[gmx-users] Negative arginine?
jake at ncsa.uiuc.edu
Tue Dec 7 02:46:53 CET 2004
At 10:24 AM 12/2/2004 -0800, you wrote:
>On Tue, 30 Nov 2004, Anton Feenstra wrote:
> > IMHO, it is not reasonable at all. You'd want a 'physical system' that
> > could at least in principle correspond to a real state, which in your
> > proposed case you clearly have not. What kind of 'control' simulations for
> > your WT (as per your previous mail) did you have in mind?
> > --
> > Groetjes,
> > Anton
>Thank you David, Anton, and Erik for your comments so far. It sounds like
>it's difficult to justify arbitrarily messing with charges. I'm glad that
>I'm getting this feedback before I'm very far into the simulations.
>Let me explain a little more why we're thinking about these charge
>manipulations. The particular arginine I'm talking about is on a
>transmembrane helix of a voltage sensitive protein, and is exposed to
>lipid, not solvent. Obviously this is an unusual arginine. We're
>exploring the idea that the arginine contributes to the voltage
>sensitivity of the protein by moving vertically through the bilayer in
>response to an electric field. The interaction with the applied field, of
>course, depends only on the charges on the atoms. Hence, I thought that
>it would be interesting to see how things behaved differently if I changed
>the charges on the atoms while not changing all the interactions with the
>lipids. We're trying to manipulate the arginine's ability to sense the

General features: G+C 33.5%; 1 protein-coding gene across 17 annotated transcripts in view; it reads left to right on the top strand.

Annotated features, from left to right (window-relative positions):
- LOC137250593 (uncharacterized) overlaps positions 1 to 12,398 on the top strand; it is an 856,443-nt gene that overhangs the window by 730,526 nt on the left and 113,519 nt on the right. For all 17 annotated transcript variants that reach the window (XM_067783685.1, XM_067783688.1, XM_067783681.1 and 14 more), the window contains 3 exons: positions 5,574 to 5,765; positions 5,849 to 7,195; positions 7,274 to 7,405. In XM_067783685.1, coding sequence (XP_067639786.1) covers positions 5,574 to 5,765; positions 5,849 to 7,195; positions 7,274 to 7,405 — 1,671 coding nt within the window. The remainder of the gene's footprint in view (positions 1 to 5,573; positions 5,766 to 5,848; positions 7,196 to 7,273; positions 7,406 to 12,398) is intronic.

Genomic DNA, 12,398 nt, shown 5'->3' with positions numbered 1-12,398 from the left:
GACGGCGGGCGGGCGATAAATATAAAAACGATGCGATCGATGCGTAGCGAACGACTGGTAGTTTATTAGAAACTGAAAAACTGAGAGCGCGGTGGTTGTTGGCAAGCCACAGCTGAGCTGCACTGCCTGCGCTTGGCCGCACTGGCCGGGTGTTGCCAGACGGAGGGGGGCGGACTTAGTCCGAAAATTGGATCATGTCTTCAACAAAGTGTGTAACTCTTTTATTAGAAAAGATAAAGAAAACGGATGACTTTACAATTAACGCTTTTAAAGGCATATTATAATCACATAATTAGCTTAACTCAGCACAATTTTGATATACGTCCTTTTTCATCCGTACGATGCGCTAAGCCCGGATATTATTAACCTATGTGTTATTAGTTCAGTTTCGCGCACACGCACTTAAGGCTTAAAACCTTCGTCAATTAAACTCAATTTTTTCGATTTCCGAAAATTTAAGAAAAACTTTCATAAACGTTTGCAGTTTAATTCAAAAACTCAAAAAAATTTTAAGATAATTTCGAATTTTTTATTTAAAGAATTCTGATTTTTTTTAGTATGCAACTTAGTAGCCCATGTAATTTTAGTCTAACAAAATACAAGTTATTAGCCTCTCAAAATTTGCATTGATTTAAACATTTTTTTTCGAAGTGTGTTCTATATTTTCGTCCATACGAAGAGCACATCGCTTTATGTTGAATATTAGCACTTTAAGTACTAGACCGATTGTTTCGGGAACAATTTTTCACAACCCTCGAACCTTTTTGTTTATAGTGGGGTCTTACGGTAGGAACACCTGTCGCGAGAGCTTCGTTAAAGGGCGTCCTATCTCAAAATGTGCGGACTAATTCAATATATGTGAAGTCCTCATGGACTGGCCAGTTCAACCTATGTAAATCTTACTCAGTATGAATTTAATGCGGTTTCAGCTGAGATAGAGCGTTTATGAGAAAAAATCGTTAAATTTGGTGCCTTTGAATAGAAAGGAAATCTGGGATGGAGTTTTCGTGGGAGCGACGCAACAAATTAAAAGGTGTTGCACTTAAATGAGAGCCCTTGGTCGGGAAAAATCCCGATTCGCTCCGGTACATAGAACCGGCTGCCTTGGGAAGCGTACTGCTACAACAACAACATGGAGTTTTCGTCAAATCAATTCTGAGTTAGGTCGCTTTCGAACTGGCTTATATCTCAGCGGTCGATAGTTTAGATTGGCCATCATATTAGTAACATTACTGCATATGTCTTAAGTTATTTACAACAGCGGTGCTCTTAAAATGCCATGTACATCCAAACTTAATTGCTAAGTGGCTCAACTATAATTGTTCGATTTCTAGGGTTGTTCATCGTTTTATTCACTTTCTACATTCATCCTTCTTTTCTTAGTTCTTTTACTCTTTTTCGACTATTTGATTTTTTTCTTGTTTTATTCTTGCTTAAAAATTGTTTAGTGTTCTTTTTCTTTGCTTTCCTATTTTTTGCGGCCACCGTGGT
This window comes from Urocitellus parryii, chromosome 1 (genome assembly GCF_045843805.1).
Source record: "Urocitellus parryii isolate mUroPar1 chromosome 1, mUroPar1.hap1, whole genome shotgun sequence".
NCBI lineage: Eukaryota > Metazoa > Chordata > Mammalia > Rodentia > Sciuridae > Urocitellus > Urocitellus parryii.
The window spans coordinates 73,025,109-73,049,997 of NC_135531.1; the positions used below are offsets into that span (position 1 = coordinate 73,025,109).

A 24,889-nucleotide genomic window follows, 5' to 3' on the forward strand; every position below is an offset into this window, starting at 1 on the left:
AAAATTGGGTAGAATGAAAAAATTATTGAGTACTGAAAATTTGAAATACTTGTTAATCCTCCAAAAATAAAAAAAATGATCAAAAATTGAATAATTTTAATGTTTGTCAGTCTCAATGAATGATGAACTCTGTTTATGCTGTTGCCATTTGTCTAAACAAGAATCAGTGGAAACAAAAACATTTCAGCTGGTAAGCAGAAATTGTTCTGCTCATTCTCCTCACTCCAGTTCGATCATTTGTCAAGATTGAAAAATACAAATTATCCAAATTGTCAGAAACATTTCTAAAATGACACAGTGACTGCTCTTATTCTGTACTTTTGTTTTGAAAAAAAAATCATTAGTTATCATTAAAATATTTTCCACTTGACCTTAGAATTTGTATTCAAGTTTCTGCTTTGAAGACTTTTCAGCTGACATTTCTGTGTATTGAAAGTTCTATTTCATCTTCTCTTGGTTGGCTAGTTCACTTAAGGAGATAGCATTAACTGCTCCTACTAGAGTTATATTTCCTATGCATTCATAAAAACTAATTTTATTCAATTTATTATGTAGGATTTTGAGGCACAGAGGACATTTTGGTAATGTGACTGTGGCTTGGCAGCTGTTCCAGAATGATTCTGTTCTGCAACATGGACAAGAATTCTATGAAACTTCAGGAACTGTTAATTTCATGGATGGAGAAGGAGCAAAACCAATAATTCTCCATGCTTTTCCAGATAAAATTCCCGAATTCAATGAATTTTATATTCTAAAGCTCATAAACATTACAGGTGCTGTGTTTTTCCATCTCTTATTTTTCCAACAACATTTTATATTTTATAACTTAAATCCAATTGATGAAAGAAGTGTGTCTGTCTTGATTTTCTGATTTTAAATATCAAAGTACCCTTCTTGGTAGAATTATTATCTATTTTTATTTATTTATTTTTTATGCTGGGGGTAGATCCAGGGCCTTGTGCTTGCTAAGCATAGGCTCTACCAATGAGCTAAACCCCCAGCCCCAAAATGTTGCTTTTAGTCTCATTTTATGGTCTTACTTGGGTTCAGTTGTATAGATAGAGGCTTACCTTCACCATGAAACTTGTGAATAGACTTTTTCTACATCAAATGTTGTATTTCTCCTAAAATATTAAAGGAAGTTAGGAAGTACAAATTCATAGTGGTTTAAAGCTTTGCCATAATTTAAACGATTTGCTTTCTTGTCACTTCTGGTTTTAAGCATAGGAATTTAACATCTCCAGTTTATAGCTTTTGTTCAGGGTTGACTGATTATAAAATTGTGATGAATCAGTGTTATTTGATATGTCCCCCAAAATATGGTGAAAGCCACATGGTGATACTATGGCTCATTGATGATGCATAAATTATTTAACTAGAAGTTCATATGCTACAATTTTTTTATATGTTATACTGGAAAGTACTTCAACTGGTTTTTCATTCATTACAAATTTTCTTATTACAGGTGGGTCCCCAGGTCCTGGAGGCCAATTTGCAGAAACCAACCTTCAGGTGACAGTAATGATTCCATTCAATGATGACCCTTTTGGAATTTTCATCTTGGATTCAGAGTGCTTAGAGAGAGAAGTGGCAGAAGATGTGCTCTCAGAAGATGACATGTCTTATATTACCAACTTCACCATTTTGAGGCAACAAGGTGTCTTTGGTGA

>field while not perturbing the rest of the interactions too much. I do
>realize, however, that the charges of the side chain interact with all the
>charges around (although the lipid atoms are all uncharged, there are
>other side chains and backbone atoms around).
>But basically, we have a simulation of the protein in an electric field,
>and now we want a similar simulation in which we keep the same field on
>the system but force the arginine to move against the field, not with it.
>Do any of you think that such a manipulation has any real advantage over,
>say, mutating the arginine to a glutamate?
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Eric Jakobsson, Ph.D.
Professor, Department of Molecular and Integrative Physiology, and of
Senior Research Scientist, National Center for Supercomputing Applications
Professor, Beckman Institute for Advanced Science and Technology
4021 Beckman Institute, mc251
University of Illinois, Urbana, IL 61801
ph. 217-244-2896 fax 217-244-2909
(Currently on leave to the National Institutes of Health in Bethesda,
Maryland, to be Director of the NIGMS Center for Bioinformatics and
Computational Biology and Chair of the NIH Biomedical Information Science
and Technology Initiative Consortium, but maintaining my research lab at
Illinois by periodic commuting. My usual schedule is four days a week at
NIH and three days a week at Illinois.)
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